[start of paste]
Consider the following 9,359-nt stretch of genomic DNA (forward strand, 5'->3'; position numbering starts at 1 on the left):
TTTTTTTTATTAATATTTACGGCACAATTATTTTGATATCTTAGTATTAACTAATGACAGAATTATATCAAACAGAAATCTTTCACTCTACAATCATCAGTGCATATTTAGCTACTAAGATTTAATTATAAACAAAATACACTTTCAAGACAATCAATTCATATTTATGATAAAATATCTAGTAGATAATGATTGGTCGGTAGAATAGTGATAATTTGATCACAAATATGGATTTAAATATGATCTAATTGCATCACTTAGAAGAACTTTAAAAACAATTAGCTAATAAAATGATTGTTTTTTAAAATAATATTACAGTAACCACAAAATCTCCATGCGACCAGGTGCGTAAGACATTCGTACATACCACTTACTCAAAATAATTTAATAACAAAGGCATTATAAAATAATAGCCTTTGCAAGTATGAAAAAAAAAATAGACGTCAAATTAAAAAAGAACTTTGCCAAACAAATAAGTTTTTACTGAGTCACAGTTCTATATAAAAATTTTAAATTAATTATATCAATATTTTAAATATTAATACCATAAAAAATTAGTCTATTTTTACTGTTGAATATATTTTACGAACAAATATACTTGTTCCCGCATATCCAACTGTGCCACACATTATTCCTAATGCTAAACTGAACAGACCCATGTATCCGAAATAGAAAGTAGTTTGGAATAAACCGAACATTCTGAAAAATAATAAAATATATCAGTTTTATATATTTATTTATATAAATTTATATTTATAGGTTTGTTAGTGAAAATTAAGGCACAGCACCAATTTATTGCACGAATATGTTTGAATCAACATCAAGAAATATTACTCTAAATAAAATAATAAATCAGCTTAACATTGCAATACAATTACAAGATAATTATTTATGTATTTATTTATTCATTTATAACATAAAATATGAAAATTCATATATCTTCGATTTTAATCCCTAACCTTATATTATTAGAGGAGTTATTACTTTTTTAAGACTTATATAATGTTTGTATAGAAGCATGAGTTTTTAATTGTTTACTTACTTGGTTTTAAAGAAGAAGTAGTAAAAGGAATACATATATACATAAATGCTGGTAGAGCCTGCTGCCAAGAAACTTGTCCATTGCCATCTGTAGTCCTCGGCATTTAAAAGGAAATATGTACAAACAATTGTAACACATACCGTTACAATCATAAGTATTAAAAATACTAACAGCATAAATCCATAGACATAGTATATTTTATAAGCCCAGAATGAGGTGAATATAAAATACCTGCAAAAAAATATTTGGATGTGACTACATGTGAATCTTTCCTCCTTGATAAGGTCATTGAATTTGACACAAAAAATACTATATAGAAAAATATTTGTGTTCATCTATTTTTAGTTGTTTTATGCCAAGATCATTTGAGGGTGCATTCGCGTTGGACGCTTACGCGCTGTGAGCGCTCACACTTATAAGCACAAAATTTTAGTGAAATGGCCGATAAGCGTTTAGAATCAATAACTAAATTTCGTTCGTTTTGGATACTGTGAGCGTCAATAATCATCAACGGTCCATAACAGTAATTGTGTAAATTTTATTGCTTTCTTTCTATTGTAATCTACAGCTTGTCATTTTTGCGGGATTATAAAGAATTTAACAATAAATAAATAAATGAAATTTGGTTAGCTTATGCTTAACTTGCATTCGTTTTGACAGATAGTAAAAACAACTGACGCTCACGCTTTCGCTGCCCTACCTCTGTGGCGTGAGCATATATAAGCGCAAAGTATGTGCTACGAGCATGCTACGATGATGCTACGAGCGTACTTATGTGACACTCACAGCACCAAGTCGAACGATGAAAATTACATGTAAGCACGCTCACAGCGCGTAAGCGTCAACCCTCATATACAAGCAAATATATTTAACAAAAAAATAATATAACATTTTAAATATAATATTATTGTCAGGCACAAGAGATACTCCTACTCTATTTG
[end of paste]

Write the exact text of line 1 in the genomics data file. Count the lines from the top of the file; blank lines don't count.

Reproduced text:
Consider the following 9,359-nt stretch of genomic DNA (forward strand, 5'->3'; position numbering starts at 1 on the left):